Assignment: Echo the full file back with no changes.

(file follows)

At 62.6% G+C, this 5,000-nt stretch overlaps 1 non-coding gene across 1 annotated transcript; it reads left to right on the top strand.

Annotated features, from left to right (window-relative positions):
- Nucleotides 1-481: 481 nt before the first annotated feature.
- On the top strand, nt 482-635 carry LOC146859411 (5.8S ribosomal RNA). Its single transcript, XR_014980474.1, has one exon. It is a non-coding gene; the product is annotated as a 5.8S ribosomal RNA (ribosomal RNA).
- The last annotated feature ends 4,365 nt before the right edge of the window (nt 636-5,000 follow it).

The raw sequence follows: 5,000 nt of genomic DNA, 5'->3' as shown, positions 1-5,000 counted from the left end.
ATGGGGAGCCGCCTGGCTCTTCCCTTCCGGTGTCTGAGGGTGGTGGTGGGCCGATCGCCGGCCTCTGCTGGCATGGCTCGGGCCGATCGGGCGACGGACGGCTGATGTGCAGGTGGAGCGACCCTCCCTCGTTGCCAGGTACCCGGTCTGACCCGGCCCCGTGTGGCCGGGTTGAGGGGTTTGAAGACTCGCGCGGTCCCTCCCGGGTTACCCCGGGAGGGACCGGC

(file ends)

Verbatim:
At 62.6% G+C, this 5,000-nt stretch overlaps 1 non-coding gene across 1 annotated transcript; it reads left to right on the top strand.

Annotated features, from left to right (window-relative positions):
- Nucleotides 1-481: 481 nt before the first annotated feature.
- On the top strand, nt 482-635 carry LOC146859411 (5.8S ribosomal RNA). Its single transcript, XR_014980474.1, has one exon. It is a non-coding gene; the product is annotated as a 5.8S ribosomal RNA (ribosomal RNA).
- The last annotated feature ends 4,365 nt before the right edge of the window (nt 636-5,000 follow it).

The raw sequence follows: 5,000 nt of genomic DNA, 5'->3' as shown, positions 1-5,000 counted from the left end.
ATGGGGAGCCGCCTGGCTCTTCCCTTCCGGTGTCTGAGGGTGGTGGTGGGCCGATCGCCGGCCTCTGCTGGCATGGCTCGGGCCGATCGGGCGACGGACGGCTGATGTGCAGGTGGAGCGACCCTCCCTCGTTGCCAGGTACCCGGTCTGACCCGGCCCCGTGTGGCCGGGTTGAGGGGTTTGAAGACTCGCGCGGTCCCTCCCGGGTTACCCCGGGAGGGACCGGC